Monk Montgomery: Jazz bass player: Monk himself did not take up the double bass until he was 30, after hearing one of Wes' groups perform.
Hard to say that he knew nothing about music beforehand, but certainly not too much and no formal training - just a lot of talent and a lot of ambition.
I read in an interview with him from back in the 80's. He said that when he decided to learn how to play bass, he bought a cheap upright bass and played all night in the basement while he was working his day job, just working on scales and playing cleanly. He did that for quite a while, until he felt ready to go out and try to play in a band:
Photograph of William 'Monk' Montgomery, electric bass player, on tour with Lionel Hampton and his Orchestra, Sweden, 1953. Seen here with a Fender Precision Bass. Original source: Estrad magazine, October 1953:
That is a very early Fender PBass he's playing - looks like the first version they produced - 1951. (Note his 'homebrew' thumb technique, which was reportedly how Leo Fender believed his bass should be played, placing a finger rest on the upper right side of the bass in the original design, shown clearly below.)
The bass that changed the world - 1951 Fender Precision Bass - Original, first year of commercial production:
William Howard "Monk" Montgomery (October 10, 1921 – May 20, 1982) was an American jazz bassist. He was a pioneer of the electric bass guitar and possibly the first to record on it when he recorded with Art Farmer in 1953. He was the brother of jazz guitarist Wes Montgomery and vibraphonist Buddy Montgomery.
Born in Indianapolis, Indiana, into a musical family, Monk had three brothers and a sister. His older brother Thomas played drums, and died at 16. Monk gave his younger brother Wes (born 1923) a tenor guitar when Wes was 11 or 12. Wes took up the electric guitar at age 19 and went on to major success. The youngest brother, Buddy (born 1930) played piano and later took up the vibraphone. Their younger sister, Ervena (Lena), also played piano.
Monk himself did not take up the double bass until he was 30, after hearing one of Wes' groups perform.
The three brothers released a number of albums together as the Montgomery Brothers also playing together on some albums credited to Wes. Also Buddy and Monk recorded many albums together in their group The Mastersounds.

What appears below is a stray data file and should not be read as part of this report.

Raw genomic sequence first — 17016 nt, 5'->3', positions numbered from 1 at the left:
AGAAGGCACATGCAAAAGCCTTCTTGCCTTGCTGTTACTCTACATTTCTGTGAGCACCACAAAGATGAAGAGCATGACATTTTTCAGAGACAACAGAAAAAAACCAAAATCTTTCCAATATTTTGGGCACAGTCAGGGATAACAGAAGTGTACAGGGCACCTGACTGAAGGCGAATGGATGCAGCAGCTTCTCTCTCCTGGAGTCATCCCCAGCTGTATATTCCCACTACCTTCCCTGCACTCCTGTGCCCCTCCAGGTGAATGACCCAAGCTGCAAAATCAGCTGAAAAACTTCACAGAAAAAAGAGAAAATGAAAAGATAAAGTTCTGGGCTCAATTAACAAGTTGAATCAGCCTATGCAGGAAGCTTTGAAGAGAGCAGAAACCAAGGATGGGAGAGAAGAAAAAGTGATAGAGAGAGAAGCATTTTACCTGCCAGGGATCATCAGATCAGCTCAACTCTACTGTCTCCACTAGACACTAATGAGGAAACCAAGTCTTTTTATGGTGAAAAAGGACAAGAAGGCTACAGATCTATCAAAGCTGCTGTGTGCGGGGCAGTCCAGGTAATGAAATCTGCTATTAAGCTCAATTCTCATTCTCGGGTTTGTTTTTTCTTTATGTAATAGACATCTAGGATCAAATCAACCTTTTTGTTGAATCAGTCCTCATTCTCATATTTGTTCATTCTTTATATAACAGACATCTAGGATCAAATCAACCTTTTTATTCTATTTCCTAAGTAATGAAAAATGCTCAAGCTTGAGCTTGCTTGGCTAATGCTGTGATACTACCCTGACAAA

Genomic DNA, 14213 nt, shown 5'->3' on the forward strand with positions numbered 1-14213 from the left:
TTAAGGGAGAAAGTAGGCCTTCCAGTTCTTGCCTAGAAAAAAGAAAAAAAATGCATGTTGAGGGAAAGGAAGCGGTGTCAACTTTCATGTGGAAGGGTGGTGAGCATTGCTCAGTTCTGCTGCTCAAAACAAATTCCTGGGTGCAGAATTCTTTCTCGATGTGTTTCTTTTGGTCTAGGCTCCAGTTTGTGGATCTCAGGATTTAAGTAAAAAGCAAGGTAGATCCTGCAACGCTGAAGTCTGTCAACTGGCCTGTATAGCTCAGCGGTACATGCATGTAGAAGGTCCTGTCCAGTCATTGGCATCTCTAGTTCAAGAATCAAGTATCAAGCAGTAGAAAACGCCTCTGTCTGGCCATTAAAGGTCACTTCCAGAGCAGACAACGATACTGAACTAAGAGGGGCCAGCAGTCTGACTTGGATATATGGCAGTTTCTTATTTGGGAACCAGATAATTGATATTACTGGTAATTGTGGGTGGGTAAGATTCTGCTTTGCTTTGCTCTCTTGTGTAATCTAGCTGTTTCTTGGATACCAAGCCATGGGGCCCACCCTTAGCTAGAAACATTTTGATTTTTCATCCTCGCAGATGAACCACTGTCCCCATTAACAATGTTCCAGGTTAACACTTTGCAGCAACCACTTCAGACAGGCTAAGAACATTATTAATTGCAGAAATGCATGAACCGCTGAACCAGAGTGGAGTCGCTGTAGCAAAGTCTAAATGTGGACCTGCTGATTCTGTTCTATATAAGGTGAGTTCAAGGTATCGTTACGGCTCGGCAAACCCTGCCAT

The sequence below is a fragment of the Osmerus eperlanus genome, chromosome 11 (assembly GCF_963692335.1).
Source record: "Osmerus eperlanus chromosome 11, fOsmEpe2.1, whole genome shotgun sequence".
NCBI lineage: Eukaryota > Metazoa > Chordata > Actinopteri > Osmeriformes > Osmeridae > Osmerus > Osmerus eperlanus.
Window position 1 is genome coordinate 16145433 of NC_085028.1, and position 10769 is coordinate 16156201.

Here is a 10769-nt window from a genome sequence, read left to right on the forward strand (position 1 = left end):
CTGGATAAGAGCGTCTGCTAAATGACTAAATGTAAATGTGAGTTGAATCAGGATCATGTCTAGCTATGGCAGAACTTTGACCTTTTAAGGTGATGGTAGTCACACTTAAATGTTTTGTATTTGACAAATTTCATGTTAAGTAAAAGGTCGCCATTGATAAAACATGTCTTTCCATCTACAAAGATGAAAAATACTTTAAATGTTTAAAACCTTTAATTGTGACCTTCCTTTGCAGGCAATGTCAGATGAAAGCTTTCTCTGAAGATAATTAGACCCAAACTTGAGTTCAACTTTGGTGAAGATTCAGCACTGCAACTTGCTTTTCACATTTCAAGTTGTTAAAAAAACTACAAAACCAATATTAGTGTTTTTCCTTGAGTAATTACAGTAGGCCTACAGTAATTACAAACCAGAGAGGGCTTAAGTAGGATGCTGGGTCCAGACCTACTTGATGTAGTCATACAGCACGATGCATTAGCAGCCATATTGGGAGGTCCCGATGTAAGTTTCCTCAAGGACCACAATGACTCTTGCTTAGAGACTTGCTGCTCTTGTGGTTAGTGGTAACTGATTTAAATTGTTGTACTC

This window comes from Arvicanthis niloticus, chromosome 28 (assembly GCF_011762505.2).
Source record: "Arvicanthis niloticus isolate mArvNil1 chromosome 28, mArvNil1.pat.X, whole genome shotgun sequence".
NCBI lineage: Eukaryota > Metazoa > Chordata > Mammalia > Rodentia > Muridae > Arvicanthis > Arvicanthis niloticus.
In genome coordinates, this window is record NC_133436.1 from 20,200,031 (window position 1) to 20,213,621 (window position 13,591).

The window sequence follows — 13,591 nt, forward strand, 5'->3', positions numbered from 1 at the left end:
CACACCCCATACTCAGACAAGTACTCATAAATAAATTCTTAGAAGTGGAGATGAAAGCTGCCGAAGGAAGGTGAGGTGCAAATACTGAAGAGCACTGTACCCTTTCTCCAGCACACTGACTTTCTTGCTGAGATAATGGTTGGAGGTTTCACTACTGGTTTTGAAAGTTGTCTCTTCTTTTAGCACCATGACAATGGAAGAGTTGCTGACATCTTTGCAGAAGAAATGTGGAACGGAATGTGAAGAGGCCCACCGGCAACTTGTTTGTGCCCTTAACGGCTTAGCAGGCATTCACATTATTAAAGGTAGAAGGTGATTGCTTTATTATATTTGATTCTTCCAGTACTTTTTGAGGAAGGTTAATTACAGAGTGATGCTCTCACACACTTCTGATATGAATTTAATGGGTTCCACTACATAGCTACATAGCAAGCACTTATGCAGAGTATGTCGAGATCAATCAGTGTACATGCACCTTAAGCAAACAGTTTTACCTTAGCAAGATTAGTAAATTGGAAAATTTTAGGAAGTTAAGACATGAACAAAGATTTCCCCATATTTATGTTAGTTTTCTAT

He is perhaps the first electric bassist of significance to jazz, taking up the Fender Precision Bass in 1952 or '53 after replacing Roy Johnson in the Lionel Hampton Orchestra. He said his biggest influences as a bassist were Jimmy Blanton, Ray Brown, and Charles Mingus.2 Monk played electric bass with his thumb (brother Wes, played electric guitar with his thumb, also) and adapted his jazz playing from double bass to electric. In the 1960s he took up Fender Jazz Bass, playing with a felt pick.
His professional career did not start until he was 30, and after his younger brother Wes. Monk worked in a foundry and played gigs on upright bass at night in Indianapolis. Wes worked for vibraphonist Lionel Hampton from 1948–1950, Monk then worked for Hampton around 1952–1953, with Hampton insisting he play the Fender bass, and not an upright.
Monk's recordings with The Art Farmer Septet on 2 July 1953 are possibly the earliest recordings of the electric bass, and display his facility with walking bass lines, bebop melodies, and Latin-style ostinato. Chuck Rainey said that Monk was the first electric bassist to record, in any genre.
Guys in other kinds of music may have beat me to the studio, though I'm not aware of any...As far as I know, I was the first in jazz to record electric bass.
— Monk Mongomery, Guitar Player, September 1977, reprinted in The Guitar Player Book, 1979